Civil Rights, Voting Rights, and the Selma March
The year 1964 marked a legislative victory for civil rights activists and was a pivotal moment in the political history of African Americans. Congress passed the Civil Rights Act of 1964, and President Lyndon B. Johnson signed it into law. The Act prohibited the exclusion of blacks from all public facilities and accommodations: restaurants, parks, swimming pools, hotels and theaters. It outlawed the use of federal funds to maintain or support educational institutions that practiced segregation. That same year, the 24th amendment to the U.S. Constitution was passed. By abolishing the poll tax on voting--a restrictive measure used extensively in the South to deny poor black people the right to vote--an increasing number of blacks were able to vote for the first time, thereby exerting an impact on local and national elections.
With the passage of the legislation and the amendment, civil rights activists shifted their attention to enforcing the voting rights of blacks in the South. White authorities, using all kinds of ruses, frequently refused to register black voters. In 1965, SNCC, Martin Luther King and other SCLC leaders came to Selma to organize marchers and generate national media attention around the local campaign for voting rights. The police in Selma arrested King, with 250 marchers on February 1.
On February 4, a federal judge had ordered the Selma registrar's office to process a minimum of a hundred voter applications a day. Almost immediately registrars created new obstacles for black voters. The SCLC decided to once again organize a march for the right to vote. The plan entailed walking along the highway from Selma to the state capital of Montgomery, 50 miles away. On March 7, 1965, Hosea Williams led the march. Andrew Young, James Bevel, other SCLC organizers, and SNCC leader John Lewis joined Williams. As marchers crossed the Edmund Pettus Bridge along the route, the police, armed with shotguns and automatic weapons, confronted the marchers. The Alabama troopers, determined to stop the marchers, pressed forward in readiness to attack. Governor George Wallace had approved the use of force, if necessary, to halt the march. What ensued was a brutal and sickening attack by police with tear gas, billy clubs and night sticks on the unarmed marchers. More than 600 marchers were assaulted and 17 hospitalized on the first day of the march, known as "Bloody Sunday."
Martin Luther King returned to Selma on Tuesday, March 9, to personally lead 1,500 nonviolent marchers and confront the Alabama State troopers on the other side of the bridge. After kneeling to pray and singing the civil rights anthem, "We Shall Overcome," King ordered the marchers to turn back. He believed that the use of force by the police was imminent and that the symbolic point of walking across the bridge had been made. King's decision disappointed, if not angered, SNCC activists, and even some of the SCLC leadership. Later that evening, white racists attacked several white ministers who had participated in the march. A Unitarian minister, clubbed in the head, died of his injuries two days later.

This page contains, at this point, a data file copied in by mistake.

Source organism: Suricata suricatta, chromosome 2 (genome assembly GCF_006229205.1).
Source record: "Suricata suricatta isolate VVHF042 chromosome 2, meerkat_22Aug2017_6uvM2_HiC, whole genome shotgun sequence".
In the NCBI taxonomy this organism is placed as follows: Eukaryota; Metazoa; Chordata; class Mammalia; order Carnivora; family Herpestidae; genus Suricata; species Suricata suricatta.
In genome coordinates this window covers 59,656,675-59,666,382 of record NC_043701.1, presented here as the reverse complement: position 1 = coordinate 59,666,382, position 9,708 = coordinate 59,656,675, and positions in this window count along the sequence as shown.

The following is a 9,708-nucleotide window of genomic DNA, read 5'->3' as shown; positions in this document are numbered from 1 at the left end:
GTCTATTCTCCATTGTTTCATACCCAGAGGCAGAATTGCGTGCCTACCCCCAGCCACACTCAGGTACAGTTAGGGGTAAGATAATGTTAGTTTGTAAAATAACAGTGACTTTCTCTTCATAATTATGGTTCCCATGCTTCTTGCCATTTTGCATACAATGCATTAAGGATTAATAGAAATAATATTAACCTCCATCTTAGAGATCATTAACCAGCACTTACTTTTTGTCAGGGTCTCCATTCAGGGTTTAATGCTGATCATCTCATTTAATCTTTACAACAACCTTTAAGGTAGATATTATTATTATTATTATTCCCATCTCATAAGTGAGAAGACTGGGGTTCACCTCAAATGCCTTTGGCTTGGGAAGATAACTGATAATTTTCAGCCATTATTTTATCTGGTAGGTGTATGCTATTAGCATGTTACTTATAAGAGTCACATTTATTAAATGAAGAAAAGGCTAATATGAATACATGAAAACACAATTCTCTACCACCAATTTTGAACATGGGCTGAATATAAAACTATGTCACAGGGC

Selma Police arrest peaceful demonstrators.
Source: Alabama Sovereignty Commission, Administrative files, SG13843, folder 8, Alabama Department of Archives and History, Montgomery Alabama.
Despite the violence the marchers encountered on two occasions, King and the SCLC courageously planned a third march. After the federal court ruled that Alabama could not prohibit the marches, the march began on March 21. By the time they arrived in Montgomery, the 4,000 who had begun the march in Selma had been joined by more than 25,000 additional marchers. As they reached the state capitol building, which still flew the Confederate battle flag, tens of thousands of marchers celebrated their victory.
The violence in Selma compelled President Johnson to introduce a federal voting-rights bill. In a speech to Congress, Johnson introduced the bill and, using the language of Civil Rights singers, said, "We shall overcome." The Selma-to-Montgomery voting campaign attracted national attention and political support necessary for Congress to pass the Voting Rights Act in 1965 (also known as the Civil Rights Act of 1965).
Millions of blacks--who had been denied the right to vote for nearly a century--had finally won a federal guarantee to exercise their right to vote. In his speech, President Johnson affirmed his support for the goals of the civil rights movement, noting: "We will not delay or we will not hesitate, or we will not turn aside until Americans of every race and color and origin in this country have the same rights as all others to share in the progress of democracy."
The Voting Rights Act almost immediately changed the political landscape of the South. In every Southern state, the percentage of black adults, who were newly registered to vote, rose above 60 percent within four years. By 1969, 12,000 black officials were elected to office, with more than one-third of that number from the South.
Selma Police arrest peaceful demonstrators.
Selma police arresting nonviolent marchers during their first attempt to march from Selma to Montgomery, March 7, 1965. The violence against marchers prompted President Johnson to submit a proposal for a strong Voting Rights Act. Source: Alabama Sovereignty Commission, Administrative files, SG13843, folder 8, Alabama Department of Archives and History, Montgomery Alabama.